Contribution by: Danielle Feiger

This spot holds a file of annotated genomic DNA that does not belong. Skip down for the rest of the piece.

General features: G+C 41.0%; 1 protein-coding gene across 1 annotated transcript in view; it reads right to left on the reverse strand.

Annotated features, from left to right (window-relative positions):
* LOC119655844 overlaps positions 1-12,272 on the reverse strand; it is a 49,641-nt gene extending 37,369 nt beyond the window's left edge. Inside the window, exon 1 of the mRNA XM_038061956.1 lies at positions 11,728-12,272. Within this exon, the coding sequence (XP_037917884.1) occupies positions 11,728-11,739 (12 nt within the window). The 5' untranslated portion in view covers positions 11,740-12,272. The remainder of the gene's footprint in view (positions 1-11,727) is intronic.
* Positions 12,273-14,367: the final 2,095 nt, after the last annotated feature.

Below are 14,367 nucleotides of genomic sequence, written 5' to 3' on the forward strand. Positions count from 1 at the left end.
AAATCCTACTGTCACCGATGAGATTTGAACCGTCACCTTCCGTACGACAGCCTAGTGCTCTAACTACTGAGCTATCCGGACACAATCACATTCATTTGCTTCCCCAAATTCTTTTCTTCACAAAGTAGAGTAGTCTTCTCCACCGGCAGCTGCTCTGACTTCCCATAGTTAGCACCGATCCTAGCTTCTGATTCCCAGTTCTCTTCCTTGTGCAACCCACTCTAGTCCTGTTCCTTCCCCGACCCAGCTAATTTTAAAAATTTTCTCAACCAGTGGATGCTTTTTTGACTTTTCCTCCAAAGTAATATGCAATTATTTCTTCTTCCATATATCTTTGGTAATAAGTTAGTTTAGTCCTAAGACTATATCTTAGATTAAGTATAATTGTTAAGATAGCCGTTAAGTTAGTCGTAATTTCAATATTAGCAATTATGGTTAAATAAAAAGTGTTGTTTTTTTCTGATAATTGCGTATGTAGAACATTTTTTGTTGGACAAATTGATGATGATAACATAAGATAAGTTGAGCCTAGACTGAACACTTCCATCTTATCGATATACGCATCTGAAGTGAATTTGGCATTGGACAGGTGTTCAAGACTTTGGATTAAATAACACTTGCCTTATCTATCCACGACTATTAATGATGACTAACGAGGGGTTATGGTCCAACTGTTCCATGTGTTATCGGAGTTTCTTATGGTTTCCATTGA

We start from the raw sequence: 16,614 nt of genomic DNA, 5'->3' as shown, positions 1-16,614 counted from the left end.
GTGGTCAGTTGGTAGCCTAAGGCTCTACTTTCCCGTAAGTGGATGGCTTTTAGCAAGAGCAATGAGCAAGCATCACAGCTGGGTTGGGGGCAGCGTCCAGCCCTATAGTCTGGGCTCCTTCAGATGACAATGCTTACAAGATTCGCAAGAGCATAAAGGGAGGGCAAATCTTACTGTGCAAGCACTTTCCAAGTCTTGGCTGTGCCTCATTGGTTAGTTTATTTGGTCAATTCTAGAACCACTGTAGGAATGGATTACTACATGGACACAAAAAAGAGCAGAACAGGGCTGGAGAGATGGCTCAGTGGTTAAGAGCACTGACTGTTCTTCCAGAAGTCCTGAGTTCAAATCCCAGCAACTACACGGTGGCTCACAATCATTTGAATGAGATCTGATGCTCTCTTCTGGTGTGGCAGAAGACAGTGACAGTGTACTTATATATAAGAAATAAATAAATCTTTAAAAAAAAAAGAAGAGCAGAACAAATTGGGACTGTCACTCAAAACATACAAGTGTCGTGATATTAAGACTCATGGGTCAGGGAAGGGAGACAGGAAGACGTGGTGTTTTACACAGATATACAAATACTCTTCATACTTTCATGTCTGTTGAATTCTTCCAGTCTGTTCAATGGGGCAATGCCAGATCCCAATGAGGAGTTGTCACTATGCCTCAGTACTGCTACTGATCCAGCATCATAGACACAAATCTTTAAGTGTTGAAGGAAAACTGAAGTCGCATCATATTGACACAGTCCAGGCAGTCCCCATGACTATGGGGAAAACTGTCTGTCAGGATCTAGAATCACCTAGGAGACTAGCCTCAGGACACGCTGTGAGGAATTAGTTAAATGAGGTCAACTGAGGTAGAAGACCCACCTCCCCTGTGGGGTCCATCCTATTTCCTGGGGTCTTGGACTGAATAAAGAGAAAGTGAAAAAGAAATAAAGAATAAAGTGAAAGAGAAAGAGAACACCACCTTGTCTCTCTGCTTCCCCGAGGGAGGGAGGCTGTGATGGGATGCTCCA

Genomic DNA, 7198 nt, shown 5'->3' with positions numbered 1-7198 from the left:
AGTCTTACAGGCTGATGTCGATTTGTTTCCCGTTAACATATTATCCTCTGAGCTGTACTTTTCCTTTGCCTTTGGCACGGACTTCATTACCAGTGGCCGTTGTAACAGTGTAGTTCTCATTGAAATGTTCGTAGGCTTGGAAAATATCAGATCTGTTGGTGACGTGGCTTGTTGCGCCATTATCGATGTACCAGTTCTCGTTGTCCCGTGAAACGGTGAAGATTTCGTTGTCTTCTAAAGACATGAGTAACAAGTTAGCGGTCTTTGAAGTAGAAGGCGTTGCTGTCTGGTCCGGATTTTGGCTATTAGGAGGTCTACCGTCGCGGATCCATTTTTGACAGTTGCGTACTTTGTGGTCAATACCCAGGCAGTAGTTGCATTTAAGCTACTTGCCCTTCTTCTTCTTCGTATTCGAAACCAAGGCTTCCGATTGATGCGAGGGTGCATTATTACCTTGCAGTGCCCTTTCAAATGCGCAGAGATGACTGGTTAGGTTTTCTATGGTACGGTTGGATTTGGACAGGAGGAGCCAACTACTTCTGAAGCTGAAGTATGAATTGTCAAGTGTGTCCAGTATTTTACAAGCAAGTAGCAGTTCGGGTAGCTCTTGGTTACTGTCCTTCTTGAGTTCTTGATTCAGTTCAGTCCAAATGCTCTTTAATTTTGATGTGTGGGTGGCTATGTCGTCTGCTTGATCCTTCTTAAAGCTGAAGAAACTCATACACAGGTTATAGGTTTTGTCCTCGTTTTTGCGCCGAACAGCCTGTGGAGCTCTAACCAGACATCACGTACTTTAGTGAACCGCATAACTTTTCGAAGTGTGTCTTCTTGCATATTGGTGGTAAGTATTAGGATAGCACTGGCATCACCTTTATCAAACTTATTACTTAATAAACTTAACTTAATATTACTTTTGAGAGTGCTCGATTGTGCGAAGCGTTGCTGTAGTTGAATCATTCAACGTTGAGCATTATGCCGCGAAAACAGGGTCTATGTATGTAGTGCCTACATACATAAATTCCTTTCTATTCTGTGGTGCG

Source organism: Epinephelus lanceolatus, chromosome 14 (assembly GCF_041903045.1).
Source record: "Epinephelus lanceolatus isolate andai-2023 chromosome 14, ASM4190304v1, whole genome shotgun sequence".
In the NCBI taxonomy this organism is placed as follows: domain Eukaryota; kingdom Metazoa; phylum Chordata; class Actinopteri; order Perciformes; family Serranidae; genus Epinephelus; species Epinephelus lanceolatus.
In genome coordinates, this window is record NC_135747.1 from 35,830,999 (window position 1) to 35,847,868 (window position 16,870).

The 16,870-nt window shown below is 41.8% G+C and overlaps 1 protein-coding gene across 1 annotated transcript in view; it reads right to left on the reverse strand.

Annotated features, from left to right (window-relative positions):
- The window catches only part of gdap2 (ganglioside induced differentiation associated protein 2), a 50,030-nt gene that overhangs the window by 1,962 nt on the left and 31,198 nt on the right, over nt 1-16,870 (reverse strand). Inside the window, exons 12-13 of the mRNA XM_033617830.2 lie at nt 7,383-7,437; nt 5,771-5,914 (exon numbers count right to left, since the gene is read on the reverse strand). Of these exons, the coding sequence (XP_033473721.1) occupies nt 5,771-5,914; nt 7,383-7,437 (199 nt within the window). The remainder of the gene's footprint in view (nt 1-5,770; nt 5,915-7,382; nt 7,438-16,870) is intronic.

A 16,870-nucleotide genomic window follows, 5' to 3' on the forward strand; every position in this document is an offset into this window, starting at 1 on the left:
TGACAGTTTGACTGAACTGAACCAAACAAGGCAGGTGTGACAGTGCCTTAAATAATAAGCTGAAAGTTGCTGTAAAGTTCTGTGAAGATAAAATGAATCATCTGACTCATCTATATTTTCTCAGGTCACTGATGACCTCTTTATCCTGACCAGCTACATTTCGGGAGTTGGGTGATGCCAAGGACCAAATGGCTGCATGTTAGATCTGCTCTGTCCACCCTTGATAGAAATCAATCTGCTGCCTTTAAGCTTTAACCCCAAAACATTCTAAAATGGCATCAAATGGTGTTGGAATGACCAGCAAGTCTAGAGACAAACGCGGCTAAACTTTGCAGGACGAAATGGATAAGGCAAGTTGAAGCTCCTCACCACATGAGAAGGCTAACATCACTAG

Recently, Timesheets.com updated the service to include a notification of any records exceeding a specified value when closing a payroll period. This new feature intends to resolve meal break violations. California, specifically, has a law that requires employees to take a 30-minute lunch break for every 5 consecutive hours worked when the employee works more than 6 hours in a single day. An employer must relieve an employee of all tasks and duties during this meal break period. If the employee does not get a meal break—during which they are relieved of their work duties—for each five consecutive hours worked, a violation occurs. A meal break violation is payable to the employee at the rate of one hour at regular pay. Violation pay does not count towards overtime calculations.